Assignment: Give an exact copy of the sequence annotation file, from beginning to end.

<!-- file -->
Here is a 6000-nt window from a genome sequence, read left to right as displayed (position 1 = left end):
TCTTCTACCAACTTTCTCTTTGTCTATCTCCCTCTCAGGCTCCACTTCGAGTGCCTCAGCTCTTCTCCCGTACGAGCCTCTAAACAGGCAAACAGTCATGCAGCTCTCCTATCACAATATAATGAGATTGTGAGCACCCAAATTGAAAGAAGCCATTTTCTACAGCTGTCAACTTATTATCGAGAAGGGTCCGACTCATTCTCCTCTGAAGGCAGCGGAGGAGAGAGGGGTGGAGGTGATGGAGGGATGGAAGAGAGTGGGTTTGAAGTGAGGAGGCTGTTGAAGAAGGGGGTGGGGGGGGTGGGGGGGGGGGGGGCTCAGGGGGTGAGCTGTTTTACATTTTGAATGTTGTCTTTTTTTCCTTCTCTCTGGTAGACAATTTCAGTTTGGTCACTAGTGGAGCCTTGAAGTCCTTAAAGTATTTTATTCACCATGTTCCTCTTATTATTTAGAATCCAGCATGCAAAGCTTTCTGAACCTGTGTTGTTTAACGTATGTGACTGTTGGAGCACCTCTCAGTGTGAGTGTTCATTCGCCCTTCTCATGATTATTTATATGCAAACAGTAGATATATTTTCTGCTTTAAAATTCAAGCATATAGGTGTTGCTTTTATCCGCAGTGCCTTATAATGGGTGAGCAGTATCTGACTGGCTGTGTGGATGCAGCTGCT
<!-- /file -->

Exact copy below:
Here is a 6000-nt window from a genome sequence, read left to right as displayed (position 1 = left end):
TCTTCTACCAACTTTCTCTTTGTCTATCTCCCTCTCAGGCTCCACTTCGAGTGCCTCAGCTCTTCTCCCGTACGAGCCTCTAAACAGGCAAACAGTCATGCAGCTCTCCTATCACAATATAATGAGATTGTGAGCACCCAAATTGAAAGAAGCCATTTTCTACAGCTGTCAACTTATTATCGAGAAGGGTCCGACTCATTCTCCTCTGAAGGCAGCGGAGGAGAGAGGGGTGGAGGTGATGGAGGGATGGAAGAGAGTGGGTTTGAAGTGAGGAGGCTGTTGAAGAAGGGGGTGGGGGGGGTGGGGGGGGGGGGGGCTCAGGGGGTGAGCTGTTTTACATTTTGAATGTTGTCTTTTTTTCCTTCTCTCTGGTAGACAATTTCAGTTTGGTCACTAGTGGAGCCTTGAAGTCCTTAAAGTATTTTATTCACCATGTTCCTCTTATTATTTAGAATCCAGCATGCAAAGCTTTCTGAACCTGTGTTGTTTAACGTATGTGACTGTTGGAGCACCTCTCAGTGTGAGTGTTCATTCGCCCTTCTCATGATTATTTATATGCAAACAGTAGATATATTTTCTGCTTTAAAATTCAAGCATATAGGTGTTGCTTTTATCCGCAGTGCCTTATAATGGGTGAGCAGTATCTGACTGGCTGTGTGGATGCAGCTGCT